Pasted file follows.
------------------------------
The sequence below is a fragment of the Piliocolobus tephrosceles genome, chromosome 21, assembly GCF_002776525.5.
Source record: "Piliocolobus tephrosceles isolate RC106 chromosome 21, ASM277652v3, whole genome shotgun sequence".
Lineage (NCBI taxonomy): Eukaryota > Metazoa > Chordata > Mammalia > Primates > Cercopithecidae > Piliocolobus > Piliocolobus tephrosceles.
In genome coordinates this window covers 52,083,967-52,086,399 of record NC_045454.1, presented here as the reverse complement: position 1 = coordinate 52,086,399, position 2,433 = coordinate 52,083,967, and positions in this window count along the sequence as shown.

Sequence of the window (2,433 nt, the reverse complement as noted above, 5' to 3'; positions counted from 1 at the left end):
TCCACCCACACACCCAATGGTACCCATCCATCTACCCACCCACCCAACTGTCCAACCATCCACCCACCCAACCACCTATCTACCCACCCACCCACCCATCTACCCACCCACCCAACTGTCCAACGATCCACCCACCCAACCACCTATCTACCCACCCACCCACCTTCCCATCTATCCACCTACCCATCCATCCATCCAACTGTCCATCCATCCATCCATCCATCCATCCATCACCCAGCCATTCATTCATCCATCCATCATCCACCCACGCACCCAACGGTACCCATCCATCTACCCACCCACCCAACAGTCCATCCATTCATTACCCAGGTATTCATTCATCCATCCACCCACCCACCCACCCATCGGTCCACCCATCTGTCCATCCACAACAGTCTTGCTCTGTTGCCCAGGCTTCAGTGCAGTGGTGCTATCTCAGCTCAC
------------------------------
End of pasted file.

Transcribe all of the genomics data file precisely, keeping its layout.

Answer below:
The sequence below is a fragment of the Piliocolobus tephrosceles genome, chromosome 21, assembly GCF_002776525.5.
Source record: "Piliocolobus tephrosceles isolate RC106 chromosome 21, ASM277652v3, whole genome shotgun sequence".
Lineage (NCBI taxonomy): Eukaryota > Metazoa > Chordata > Mammalia > Primates > Cercopithecidae > Piliocolobus > Piliocolobus tephrosceles.
In genome coordinates this window covers 52,083,967-52,086,399 of record NC_045454.1, presented here as the reverse complement: position 1 = coordinate 52,086,399, position 2,433 = coordinate 52,083,967, and positions in this window count along the sequence as shown.

Sequence of the window (2,433 nt, the reverse complement as noted above, 5' to 3'; positions counted from 1 at the left end):
TCCACCCACACACCCAATGGTACCCATCCATCTACCCACCCACCCAACTGTCCAACCATCCACCCACCCAACCACCTATCTACCCACCCACCCACCCATCTACCCACCCACCCAACTGTCCAACGATCCACCCACCCAACCACCTATCTACCCACCCACCCACCTTCCCATCTATCCACCTACCCATCCATCCATCCAACTGTCCATCCATCCATCCATCCATCCATCCATCACCCAGCCATTCATTCATCCATCCATCATCCACCCACGCACCCAACGGTACCCATCCATCTACCCACCCACCCAACAGTCCATCCATTCATTACCCAGGTATTCATTCATCCATCCACCCACCCACCCACCCATCGGTCCACCCATCTGTCCATCCACAACAGTCTTGCTCTGTTGCCCAGGCTTCAGTGCAGTGGTGCTATCTCAGCTCAC